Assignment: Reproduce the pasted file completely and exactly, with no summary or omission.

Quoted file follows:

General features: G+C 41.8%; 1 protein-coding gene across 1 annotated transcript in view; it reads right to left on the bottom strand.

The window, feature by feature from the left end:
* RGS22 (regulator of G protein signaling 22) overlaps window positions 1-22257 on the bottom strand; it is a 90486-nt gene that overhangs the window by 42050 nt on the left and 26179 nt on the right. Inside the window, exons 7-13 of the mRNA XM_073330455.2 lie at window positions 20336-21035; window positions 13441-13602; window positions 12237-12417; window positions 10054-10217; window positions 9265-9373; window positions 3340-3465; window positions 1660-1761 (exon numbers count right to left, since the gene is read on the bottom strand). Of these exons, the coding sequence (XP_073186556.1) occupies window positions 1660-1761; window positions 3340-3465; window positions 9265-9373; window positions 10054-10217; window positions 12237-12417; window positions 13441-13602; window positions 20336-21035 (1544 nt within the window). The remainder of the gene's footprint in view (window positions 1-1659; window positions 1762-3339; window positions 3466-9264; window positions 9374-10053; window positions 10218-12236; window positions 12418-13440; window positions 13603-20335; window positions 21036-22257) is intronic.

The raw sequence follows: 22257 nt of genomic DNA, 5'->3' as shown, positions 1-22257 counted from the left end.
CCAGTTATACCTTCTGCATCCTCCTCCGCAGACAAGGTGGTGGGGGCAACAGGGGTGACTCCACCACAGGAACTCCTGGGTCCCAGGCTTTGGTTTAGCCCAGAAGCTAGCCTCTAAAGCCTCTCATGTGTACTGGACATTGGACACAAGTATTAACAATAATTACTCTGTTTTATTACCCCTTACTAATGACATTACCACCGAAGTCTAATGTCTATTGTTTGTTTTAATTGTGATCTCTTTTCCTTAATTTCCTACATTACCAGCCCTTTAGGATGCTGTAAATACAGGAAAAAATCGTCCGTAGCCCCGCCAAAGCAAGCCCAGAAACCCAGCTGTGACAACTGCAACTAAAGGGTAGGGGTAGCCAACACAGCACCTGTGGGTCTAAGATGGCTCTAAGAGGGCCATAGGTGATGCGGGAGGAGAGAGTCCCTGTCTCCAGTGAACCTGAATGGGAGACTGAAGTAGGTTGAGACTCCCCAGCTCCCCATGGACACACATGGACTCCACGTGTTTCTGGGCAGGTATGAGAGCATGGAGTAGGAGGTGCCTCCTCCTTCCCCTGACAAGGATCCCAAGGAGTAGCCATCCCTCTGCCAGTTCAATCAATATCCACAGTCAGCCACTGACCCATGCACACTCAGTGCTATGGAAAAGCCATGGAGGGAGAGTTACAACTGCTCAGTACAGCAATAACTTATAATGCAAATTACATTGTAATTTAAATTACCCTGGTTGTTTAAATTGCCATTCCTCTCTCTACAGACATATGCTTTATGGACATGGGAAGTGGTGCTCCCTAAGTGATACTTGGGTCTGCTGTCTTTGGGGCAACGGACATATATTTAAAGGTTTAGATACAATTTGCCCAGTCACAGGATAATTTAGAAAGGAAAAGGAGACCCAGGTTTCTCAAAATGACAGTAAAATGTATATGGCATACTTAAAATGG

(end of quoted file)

General features: G+C 41.8%; 1 protein-coding gene across 1 annotated transcript in view; it reads right to left on the bottom strand.

The window, feature by feature from the left end:
* RGS22 (regulator of G protein signaling 22) overlaps window positions 1-22257 on the bottom strand; it is a 90486-nt gene that overhangs the window by 42050 nt on the left and 26179 nt on the right. Inside the window, exons 7-13 of the mRNA XM_073330455.2 lie at window positions 20336-21035; window positions 13441-13602; window positions 12237-12417; window positions 10054-10217; window positions 9265-9373; window positions 3340-3465; window positions 1660-1761 (exon numbers count right to left, since the gene is read on the bottom strand). Of these exons, the coding sequence (XP_073186556.1) occupies window positions 1660-1761; window positions 3340-3465; window positions 9265-9373; window positions 10054-10217; window positions 12237-12417; window positions 13441-13602; window positions 20336-21035 (1544 nt within the window). The remainder of the gene's footprint in view (window positions 1-1659; window positions 1762-3339; window positions 3466-9264; window positions 9374-10053; window positions 10218-12236; window positions 12418-13440; window positions 13603-20335; window positions 21036-22257) is intronic.

The raw sequence follows: 22257 nt of genomic DNA, 5'->3' as shown, positions 1-22257 counted from the left end.
CCAGTTATACCTTCTGCATCCTCCTCCGCAGACAAGGTGGTGGGGGCAACAGGGGTGACTCCACCACAGGAACTCCTGGGTCCCAGGCTTTGGTTTAGCCCAGAAGCTAGCCTCTAAAGCCTCTCATGTGTACTGGACATTGGACACAAGTATTAACAATAATTACTCTGTTTTATTACCCCTTACTAATGACATTACCACCGAAGTCTAATGTCTATTGTTTGTTTTAATTGTGATCTCTTTTCCTTAATTTCCTACATTACCAGCCCTTTAGGATGCTGTAAATACAGGAAAAAATCGTCCGTAGCCCCGCCAAAGCAAGCCCAGAAACCCAGCTGTGACAACTGCAACTAAAGGGTAGGGGTAGCCAACACAGCACCTGTGGGTCTAAGATGGCTCTAAGAGGGCCATAGGTGATGCGGGAGGAGAGAGTCCCTGTCTCCAGTGAACCTGAATGGGAGACTGAAGTAGGTTGAGACTCCCCAGCTCCCCATGGACACACATGGACTCCACGTGTTTCTGGGCAGGTATGAGAGCATGGAGTAGGAGGTGCCTCCTCCTTCCCCTGACAAGGATCCCAAGGAGTAGCCATCCCTCTGCCAGTTCAATCAATATCCACAGTCAGCCACTGACCCATGCACACTCAGTGCTATGGAAAAGCCATGGAGGGAGAGTTACAACTGCTCAGTACAGCAATAACTTATAATGCAAATTACATTGTAATTTAAATTACCCTGGTTGTTTAAATTGCCATTCCTCTCTCTACAGACATATGCTTTATGGACATGGGAAGTGGTGCTCCCTAAGTGATACTTGGGTCTGCTGTCTTTGGGGCAACGGACATATATTTAAAGGTTTAGATACAATTTGCCCAGTCACAGGATAATTTAGAAAGGAAAAGGAGACCCAGGTTTCTCAAAATGACAGTAAAATGTATATGGCATACTTAAAATGG